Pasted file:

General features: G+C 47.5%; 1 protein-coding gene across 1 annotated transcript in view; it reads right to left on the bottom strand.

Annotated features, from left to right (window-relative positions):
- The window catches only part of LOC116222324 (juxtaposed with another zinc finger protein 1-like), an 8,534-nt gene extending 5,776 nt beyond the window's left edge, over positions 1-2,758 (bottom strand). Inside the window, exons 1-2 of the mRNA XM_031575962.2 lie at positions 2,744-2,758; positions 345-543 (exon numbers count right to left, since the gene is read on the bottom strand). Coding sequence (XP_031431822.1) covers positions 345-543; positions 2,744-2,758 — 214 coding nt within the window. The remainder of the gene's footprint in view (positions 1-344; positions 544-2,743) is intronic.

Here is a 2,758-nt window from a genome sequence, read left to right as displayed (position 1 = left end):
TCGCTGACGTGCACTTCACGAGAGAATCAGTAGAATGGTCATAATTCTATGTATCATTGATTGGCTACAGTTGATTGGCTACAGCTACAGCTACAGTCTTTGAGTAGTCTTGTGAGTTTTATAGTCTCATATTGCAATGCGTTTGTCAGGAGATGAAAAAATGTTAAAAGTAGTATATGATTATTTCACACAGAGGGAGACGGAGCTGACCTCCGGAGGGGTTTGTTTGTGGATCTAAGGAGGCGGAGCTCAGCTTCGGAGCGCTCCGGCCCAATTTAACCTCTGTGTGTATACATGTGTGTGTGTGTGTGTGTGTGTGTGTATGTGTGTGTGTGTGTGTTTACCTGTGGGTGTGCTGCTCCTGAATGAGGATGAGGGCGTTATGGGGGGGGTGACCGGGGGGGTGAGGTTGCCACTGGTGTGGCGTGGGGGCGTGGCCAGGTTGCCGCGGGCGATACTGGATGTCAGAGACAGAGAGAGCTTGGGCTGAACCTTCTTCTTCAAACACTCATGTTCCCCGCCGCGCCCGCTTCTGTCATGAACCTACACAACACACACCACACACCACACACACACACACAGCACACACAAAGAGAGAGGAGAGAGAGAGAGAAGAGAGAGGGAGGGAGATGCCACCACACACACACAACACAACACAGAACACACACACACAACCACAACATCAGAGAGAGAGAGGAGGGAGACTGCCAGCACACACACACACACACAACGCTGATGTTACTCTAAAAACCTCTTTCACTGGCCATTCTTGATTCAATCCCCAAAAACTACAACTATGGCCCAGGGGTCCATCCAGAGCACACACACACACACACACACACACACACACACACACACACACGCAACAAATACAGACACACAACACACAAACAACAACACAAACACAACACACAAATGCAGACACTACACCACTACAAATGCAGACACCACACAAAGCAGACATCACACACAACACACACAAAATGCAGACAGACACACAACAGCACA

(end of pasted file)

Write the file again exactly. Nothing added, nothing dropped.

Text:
General features: G+C 47.5%; 1 protein-coding gene across 1 annotated transcript in view; it reads right to left on the bottom strand.

Annotated features, from left to right (window-relative positions):
- The window catches only part of LOC116222324 (juxtaposed with another zinc finger protein 1-like), an 8,534-nt gene extending 5,776 nt beyond the window's left edge, over positions 1-2,758 (bottom strand). Inside the window, exons 1-2 of the mRNA XM_031575962.2 lie at positions 2,744-2,758; positions 345-543 (exon numbers count right to left, since the gene is read on the bottom strand). Coding sequence (XP_031431822.1) covers positions 345-543; positions 2,744-2,758 — 214 coding nt within the window. The remainder of the gene's footprint in view (positions 1-344; positions 544-2,743) is intronic.

Here is a 2,758-nt window from a genome sequence, read left to right as displayed (position 1 = left end):
TCGCTGACGTGCACTTCACGAGAGAATCAGTAGAATGGTCATAATTCTATGTATCATTGATTGGCTACAGTTGATTGGCTACAGCTACAGCTACAGTCTTTGAGTAGTCTTGTGAGTTTTATAGTCTCATATTGCAATGCGTTTGTCAGGAGATGAAAAAATGTTAAAAGTAGTATATGATTATTTCACACAGAGGGAGACGGAGCTGACCTCCGGAGGGGTTTGTTTGTGGATCTAAGGAGGCGGAGCTCAGCTTCGGAGCGCTCCGGCCCAATTTAACCTCTGTGTGTATACATGTGTGTGTGTGTGTGTGTGTGTGTGTATGTGTGTGTGTGTGTGTTTACCTGTGGGTGTGCTGCTCCTGAATGAGGATGAGGGCGTTATGGGGGGGGTGACCGGGGGGGTGAGGTTGCCACTGGTGTGGCGTGGGGGCGTGGCCAGGTTGCCGCGGGCGATACTGGATGTCAGAGACAGAGAGAGCTTGGGCTGAACCTTCTTCTTCAAACACTCATGTTCCCCGCCGCGCCCGCTTCTGTCATGAACCTACACAACACACACCACACACCACACACACACACACAGCACACACAAAGAGAGAGGAGAGAGAGAGAGAAGAGAGAGGGAGGGAGATGCCACCACACACACACAACACAACACAGAACACACACACACAACCACAACATCAGAGAGAGAGAGGAGGGAGACTGCCAGCACACACACACACACACAACGCTGATGTTACTCTAAAAACCTCTTTCACTGGCCATTCTTGATTCAATCCCCAAAAACTACAACTATGGCCCAGGGGTCCATCCAGAGCACACACACACACACACACACACACACACACACACACACACACGCAACAAATACAGACACACAACACACAAACAACAACACAAACACAACACACAAATGCAGACACTACACCACTACAAATGCAGACACCACACAAAGCAGACATCACACACAACACACACAAAATGCAGACAGACACACAACAGCACA